I find myself reading more and more blogs these days, but recently, commenting less and less. Everyone everywhere says that if you want to get more blog traffic for your own site, you should comment more, and I know it’s true. But more than just racking up traffic, I like the interaction and the opportunity to acknowledge someone’s post-how it may have interested or amused or even inspired me.
The enemy to commenting is of course, shyness-it’s so much easier to lurk-and then, most importantly, time. If I had endless amounts of time and energy I would be writing more, reading more, commenting more. taking piano lessons-you name it. My only excuse for not leaving a comment is that I’m doing the best that I can, trying to hold up my blogging end as well as all the other ends in my life. A real conundrum towards leaving a comment came up recently when I was catching up with some older posts on a blog I like and I was suddenly struck by something in a post that made me want to comment. But how useful is it to comment on a weeks-old post? I know the internet never really expires. There are some old posts on my blog that still get a perplexing amount of traffic, mostly due to images and pop culture subject matter, I guess. But should I be polite, still drop a line, to say I’ve stopped by? Late as it is? Or will the blogger’s traffic-meter tell them that story? I know that for me, sometimes a quick check of my stats is enough, to know that I am not just a voice crying out in the wilderness. What is the proper blog comment etiquette in this situation?
Being an artist, a writer, is first and foremost, a solitary activity. When all is said in done you are basically doing it for yourself, because even if no one else, not even your mom, reads it, you’d still be drawn to do it anyway. That’s what being an artist is for me. Being compelled. BUT … the other side of this is the need to communicate. So when you find that folks have seen or read your work it is extremely gratifying. Even if at first it is just a handful of loyal or coerced friends and the googlebots. It still helps.
So you steam on, inspired by that teeniest bit of encouragement, as well as your racing mind, which inevitably jumps from one topic to the next-“if they liked that, then they’ll love this”-or just the desire and ability to share. I have often wondered, in my new, internet life, at the plethora of forums available to me and whether I should expand or contract, or to concentrate. I don’t have any definitive answers. I think with ” new” media there really aren’t any limits-anything goes as to where you should post or connect. But the same questions have come up regarding my content, too. Different forums require different types of sharing. Some folks have counseled me that I should make my blog about something quite specific. I have thought long and hard about that. Is it a diary? A platform for pop-culture review? A way to keep friends and family up-to-date on my family’s doings? Yes, yes, and yes. Sometimes it’s just a photoblog, sometimes it’s a rant. Sometimes a nostalgia piece, sometimes a critical review or opinion piece. Just like me. Like others in my jack-of-all-trades family, I just can’t and won’t be limited to one style. And I’m OK with that. Anyone who just wants to check in for some recent photos can get that. If those bore them and they prefer a critical take on a book recently read or a movie recently seen, they can skip ahead.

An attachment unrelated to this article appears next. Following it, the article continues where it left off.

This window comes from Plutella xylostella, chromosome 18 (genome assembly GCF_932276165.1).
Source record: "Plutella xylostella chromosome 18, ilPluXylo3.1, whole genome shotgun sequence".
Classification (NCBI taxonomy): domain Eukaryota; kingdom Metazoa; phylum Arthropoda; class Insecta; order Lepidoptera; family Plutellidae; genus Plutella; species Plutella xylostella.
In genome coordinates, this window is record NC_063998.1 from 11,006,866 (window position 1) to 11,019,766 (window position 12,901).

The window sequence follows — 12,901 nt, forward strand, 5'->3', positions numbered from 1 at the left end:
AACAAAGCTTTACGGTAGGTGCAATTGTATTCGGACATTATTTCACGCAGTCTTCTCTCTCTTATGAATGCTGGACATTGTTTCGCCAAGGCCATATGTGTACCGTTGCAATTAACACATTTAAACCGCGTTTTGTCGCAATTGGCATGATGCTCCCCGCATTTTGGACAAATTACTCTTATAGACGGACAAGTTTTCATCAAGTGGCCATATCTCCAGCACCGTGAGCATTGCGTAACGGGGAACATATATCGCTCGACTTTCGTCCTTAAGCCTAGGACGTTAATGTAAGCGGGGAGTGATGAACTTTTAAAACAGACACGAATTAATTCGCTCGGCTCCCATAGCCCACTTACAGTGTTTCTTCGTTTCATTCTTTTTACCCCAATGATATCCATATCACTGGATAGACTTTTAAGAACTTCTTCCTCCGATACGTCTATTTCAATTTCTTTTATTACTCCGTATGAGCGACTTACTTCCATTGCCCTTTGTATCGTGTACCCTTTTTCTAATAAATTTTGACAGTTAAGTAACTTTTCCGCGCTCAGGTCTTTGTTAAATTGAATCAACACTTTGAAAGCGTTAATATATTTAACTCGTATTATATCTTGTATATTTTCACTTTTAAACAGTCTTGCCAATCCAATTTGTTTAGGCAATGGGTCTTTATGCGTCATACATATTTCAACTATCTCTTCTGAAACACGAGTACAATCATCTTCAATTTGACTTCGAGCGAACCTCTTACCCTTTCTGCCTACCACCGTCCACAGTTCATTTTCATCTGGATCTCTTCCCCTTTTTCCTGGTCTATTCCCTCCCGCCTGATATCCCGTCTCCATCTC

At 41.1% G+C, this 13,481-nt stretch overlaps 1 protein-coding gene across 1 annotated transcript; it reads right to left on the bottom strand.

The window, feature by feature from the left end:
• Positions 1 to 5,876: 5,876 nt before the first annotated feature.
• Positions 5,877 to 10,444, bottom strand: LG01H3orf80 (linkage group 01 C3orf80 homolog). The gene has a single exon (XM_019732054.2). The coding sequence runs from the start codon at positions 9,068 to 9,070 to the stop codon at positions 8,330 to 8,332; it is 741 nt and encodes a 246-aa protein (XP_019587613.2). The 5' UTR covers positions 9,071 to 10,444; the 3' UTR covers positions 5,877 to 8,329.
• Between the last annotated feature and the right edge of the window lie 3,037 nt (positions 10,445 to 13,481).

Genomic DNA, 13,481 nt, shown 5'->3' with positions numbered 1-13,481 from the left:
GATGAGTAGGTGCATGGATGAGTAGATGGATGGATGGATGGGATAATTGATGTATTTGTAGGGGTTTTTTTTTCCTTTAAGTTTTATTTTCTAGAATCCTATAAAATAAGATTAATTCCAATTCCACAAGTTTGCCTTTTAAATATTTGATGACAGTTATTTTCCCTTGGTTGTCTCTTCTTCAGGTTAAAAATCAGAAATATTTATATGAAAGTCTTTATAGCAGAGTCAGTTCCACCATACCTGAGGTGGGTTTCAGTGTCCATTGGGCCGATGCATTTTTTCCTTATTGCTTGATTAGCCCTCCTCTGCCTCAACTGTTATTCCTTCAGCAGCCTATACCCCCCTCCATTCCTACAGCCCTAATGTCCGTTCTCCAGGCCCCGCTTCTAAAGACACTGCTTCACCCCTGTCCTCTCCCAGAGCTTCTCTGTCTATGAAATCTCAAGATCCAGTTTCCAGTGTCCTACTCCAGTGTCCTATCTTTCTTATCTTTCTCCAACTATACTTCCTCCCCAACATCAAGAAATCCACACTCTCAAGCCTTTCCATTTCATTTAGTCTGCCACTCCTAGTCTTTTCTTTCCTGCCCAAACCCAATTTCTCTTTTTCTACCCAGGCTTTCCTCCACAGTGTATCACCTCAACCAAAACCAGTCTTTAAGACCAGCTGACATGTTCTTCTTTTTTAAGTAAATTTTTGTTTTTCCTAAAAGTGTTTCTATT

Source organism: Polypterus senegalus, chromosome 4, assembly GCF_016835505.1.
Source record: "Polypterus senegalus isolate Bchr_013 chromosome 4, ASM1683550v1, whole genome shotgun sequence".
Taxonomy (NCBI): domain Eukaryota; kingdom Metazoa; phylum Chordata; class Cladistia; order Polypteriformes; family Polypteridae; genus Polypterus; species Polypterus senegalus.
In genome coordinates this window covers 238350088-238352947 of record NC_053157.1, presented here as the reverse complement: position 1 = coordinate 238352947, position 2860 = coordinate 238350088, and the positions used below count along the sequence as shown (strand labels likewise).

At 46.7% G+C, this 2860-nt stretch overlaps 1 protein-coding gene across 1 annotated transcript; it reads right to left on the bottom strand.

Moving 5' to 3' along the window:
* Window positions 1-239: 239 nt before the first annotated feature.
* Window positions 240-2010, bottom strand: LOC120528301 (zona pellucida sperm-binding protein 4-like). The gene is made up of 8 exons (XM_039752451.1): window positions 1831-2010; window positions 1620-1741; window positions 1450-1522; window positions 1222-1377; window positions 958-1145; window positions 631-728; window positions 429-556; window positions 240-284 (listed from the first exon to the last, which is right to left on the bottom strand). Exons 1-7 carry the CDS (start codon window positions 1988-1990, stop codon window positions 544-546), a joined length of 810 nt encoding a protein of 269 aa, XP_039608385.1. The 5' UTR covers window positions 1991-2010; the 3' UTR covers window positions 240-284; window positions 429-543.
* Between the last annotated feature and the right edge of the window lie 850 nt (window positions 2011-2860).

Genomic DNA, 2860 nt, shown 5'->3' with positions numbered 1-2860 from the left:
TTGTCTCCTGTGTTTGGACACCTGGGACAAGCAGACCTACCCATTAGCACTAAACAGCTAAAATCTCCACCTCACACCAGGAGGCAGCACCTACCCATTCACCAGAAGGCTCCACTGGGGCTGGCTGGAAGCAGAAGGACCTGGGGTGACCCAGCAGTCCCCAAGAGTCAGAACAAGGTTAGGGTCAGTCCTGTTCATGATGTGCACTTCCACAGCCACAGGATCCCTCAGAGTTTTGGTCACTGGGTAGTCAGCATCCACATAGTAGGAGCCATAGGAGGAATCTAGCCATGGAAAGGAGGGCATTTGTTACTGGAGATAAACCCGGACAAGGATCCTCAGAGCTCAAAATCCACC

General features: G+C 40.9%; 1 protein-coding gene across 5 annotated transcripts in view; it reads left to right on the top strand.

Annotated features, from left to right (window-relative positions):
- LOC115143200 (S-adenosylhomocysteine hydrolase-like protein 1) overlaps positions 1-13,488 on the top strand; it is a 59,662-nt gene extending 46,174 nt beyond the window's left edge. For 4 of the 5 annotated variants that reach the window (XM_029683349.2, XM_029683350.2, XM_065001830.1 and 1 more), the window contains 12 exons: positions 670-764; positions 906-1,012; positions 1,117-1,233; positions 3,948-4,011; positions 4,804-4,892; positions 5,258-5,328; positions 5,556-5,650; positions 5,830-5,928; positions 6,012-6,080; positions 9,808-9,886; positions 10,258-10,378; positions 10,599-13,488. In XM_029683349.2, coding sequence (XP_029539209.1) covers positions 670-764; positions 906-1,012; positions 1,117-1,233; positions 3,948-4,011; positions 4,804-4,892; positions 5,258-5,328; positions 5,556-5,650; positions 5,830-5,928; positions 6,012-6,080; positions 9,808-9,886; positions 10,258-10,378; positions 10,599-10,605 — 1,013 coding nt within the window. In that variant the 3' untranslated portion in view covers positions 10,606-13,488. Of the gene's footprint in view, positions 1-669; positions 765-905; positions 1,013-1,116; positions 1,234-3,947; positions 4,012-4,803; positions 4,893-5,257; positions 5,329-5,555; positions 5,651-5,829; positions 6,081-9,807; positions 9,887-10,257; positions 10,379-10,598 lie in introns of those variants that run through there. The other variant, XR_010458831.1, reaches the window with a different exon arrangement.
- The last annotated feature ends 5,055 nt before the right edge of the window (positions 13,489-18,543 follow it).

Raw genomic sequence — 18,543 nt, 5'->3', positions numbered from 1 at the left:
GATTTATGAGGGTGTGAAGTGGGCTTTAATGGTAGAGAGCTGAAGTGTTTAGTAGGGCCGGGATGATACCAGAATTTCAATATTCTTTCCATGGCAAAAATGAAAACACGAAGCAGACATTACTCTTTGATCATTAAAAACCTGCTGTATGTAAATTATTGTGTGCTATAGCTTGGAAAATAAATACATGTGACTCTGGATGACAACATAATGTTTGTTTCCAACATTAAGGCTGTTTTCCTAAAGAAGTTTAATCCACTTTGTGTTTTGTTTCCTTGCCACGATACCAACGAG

But back to the commenting. A work colleague told me that she attended some web 2.0 conference last year where one of the speakers was saying that comments were “over” and that most blogs would be disabling them in future. I’m not sure what future that speaker was talking about, because I haven’t really run across any blogs where you can’t post a comment, or this non-trend. If anything, the ability to comment is what is driving blogging and social media. The comments section is the new letter to the editor. If you know the person, and are commenting on their blog or their facebook page, you are replacing email. Lots of the blogs I read, I read expressly for the comments-to gauge if other folks think like me about what the writer is saying. Many blogs I used to check out I have also ceased to read for the same reason-the comments. Blogs mainly centered on celebrity, like tmz or dListed, I once considered entertaining, but now I no longer visit, because their comments are just an excuse for anonymous folks to get nasty or stupid. Salon, which used to have interesting articles, now seems to have stupid articles with interesting comments.
I guess this is a long way of saying that I am going to try to take the time to comment as much as I can in the future. If I can read, I can comment. Again, I think I should be commenting for myself first, because I think that’s the right thing to do. If someone comments back on my comment, or clicks my name to check out my blog, my writing, then that’s just icing on the cake. In fact, I think I am going to take it a step further and when I find a blog or a post I like, I’m going to not only comment, but feature that post or blogger on my blog. Blog it forward.